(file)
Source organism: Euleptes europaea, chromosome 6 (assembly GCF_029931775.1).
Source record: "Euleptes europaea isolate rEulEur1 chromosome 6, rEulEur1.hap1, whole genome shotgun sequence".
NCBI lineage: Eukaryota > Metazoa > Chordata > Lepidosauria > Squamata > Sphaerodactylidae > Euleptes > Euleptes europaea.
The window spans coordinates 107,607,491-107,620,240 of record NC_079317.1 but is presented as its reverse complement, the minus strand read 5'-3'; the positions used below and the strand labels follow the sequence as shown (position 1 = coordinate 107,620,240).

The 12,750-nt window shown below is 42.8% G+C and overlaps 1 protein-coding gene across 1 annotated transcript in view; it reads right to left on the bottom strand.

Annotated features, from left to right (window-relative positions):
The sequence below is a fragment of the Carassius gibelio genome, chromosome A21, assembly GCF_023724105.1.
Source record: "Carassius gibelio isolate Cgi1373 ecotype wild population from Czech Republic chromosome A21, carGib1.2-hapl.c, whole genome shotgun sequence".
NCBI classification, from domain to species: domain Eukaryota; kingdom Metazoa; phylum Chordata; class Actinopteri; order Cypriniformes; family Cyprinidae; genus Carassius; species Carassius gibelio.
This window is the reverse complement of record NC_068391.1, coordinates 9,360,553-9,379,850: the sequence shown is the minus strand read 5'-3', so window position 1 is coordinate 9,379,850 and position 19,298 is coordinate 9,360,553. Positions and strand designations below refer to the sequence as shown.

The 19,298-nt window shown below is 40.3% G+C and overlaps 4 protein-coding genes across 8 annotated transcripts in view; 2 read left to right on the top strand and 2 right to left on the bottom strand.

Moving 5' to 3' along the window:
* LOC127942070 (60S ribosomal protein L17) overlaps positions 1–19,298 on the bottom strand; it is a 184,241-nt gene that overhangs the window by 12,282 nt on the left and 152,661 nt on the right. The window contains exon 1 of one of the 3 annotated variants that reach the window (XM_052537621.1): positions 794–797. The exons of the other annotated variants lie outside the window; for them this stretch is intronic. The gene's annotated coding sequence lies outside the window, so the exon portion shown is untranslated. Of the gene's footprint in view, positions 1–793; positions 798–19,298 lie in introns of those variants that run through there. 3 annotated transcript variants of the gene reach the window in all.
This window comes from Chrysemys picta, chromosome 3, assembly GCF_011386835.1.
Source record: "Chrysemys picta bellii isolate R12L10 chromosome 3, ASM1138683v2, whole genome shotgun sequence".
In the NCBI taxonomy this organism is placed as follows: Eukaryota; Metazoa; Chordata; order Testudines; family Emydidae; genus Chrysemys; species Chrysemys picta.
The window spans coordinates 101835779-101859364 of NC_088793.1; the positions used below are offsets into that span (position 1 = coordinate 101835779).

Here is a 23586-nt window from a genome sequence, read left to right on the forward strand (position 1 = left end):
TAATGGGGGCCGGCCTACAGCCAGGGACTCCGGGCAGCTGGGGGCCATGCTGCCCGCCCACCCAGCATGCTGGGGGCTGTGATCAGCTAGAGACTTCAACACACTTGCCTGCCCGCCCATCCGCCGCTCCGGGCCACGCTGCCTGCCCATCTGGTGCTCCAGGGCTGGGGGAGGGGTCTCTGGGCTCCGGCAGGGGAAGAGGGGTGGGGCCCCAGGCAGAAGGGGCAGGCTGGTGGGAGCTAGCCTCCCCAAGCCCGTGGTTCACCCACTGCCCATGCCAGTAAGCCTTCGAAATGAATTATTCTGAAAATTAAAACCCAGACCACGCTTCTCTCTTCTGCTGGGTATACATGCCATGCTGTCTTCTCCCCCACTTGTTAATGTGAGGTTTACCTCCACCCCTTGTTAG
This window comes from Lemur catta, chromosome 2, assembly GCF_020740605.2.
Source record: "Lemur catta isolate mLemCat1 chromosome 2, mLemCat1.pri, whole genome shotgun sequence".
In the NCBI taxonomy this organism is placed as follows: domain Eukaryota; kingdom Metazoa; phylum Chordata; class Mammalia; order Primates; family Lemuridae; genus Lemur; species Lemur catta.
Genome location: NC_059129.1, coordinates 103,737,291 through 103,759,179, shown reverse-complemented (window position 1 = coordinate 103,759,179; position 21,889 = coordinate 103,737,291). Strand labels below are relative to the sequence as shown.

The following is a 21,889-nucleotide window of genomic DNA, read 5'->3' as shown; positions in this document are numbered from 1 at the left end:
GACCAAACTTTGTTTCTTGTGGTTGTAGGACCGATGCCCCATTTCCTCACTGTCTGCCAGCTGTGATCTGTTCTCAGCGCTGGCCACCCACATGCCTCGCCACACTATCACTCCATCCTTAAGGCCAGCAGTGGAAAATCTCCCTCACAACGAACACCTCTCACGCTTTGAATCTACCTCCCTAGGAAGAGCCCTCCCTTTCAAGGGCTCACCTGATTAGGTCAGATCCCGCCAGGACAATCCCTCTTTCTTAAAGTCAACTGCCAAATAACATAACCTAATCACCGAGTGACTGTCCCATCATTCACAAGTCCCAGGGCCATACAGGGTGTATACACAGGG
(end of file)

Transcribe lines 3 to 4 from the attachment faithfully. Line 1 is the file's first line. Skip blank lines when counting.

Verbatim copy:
NCBI lineage: Eukaryota > Metazoa > Chordata > Lepidosauria > Squamata > Sphaerodactylidae > Euleptes > Euleptes europaea.
The window spans coordinates 107,607,491-107,620,240 of record NC_079317.1 but is presented as its reverse complement, the minus strand read 5'-3'; the positions used below and the strand labels follow the sequence as shown (position 1 = coordinate 107,620,240).